Similarly, the whip which appears towards the end of Animal Farm represents Napoleon's control over the other animals.

I feel like any second Indiana Jones is going to show up looking for some kind of relic and all I've got is this website.

In Animal Farm, the animals write their commandments on the side of the barn at their farm. These commandments are the counterpart to the conch shell in Lord of the Flies.

The conch represents order. When it is smashed at the end of the book, it is symbolic of the boys descending into a state of total chaos and anarchy. The commandments too are a symbol of order. When they are changed into their final versions at the end of the novel, they don't represent chaos however, but rather the opposite. They become symbolic of the oppressive nature of Napoleon's rule. The conch is freedom, even though it is freedom through chaos, and the commandments are control and oppression.

"All conchs are equal, but some conchs are more equal than others." -William Orwell

And now, allow me to throw all my cards on the table and discuss social relevance.

Animal Farm was published in 1945, just after WWII, and is very clearly meant to be an allegory to the rise and fall of the Soviet Union. Orwell wrote it to express how easy it was to spread communist propaganda and to expose Stalin's corruption of socialist ideals.

Lord of the Flies was published in 1954, nearly ten years after Animal Farm. It's purpose was to show what happens when you try to reconcile human impulses with social norms in a basic state of nature.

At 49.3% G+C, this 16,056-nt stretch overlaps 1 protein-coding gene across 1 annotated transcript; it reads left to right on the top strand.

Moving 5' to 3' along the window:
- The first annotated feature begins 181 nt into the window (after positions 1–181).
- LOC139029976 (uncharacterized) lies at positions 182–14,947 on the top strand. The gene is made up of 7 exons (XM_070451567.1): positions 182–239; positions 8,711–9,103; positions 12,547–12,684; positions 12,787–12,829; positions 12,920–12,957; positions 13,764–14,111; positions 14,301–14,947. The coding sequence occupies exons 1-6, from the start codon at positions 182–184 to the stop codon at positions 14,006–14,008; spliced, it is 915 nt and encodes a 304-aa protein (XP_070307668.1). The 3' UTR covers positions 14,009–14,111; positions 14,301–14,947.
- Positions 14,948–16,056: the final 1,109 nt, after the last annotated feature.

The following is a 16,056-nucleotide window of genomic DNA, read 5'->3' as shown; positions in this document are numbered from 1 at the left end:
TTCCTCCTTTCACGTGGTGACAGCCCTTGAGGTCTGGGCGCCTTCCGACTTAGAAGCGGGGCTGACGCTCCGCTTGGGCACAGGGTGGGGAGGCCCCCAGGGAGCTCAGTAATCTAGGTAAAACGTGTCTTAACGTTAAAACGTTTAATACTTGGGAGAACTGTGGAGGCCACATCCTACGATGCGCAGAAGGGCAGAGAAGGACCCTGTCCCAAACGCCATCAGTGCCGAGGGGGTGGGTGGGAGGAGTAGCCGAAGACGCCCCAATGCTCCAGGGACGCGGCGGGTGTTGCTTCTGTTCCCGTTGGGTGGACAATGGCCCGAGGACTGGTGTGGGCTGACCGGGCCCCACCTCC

Both books created waves when they were published, but what social relevance do they have now? To find that answer, we need to revisit themes, specifically their themes on power.

Now, like I said before, both novels deal with the idea that absolute power corrupts absolutely, and underneath Lord Acton's quote I mentioned Donald Trump. I was mostly kidding at the time, but then I got to thinking about it. Don't worry though, this isn't going to become a commentary on the current political climate in the United States.

By analyzing the types of leaders are present in these novels, and how they use and abuse their power we can better understand how easy it is for corrupt leaders to rise to power. Many leaders are like Jack and Napoleon, leaders who coast on the influence of the ones who came before and maintain their power through fear, intimidation, and violence. Then there are others like Snowball and Ralph, the ones who show actual leadership qualities, and yet are denied the power they clearly deserve.

The leaders like Ralph and Snowball stood no chance against their tougher and more intimidating counterparts. They simply aren't strong enough. The same is true in the real world. It's the little guy vs the big guy out there, and if we can't learn to use brains against brawn, we're going to end up living in an oppressive socialist government ruled by teenage boys and pigs with violent tendencies.

Little known fact, Napoleon and the Lord of the Flies were both played by the same pig in the movie adaptations.
Look at that! He did make an appearance!

Credits:

Created with images by treegrow - "Isla del Caño Beach" • GDJ - "brain anatomy abstract" • stevepb - "books student study" • DariuszSankowski - "knowledge book library" • jurvetson - "Moore evermore in Computer History — Happy 50th Birthday to the Law!"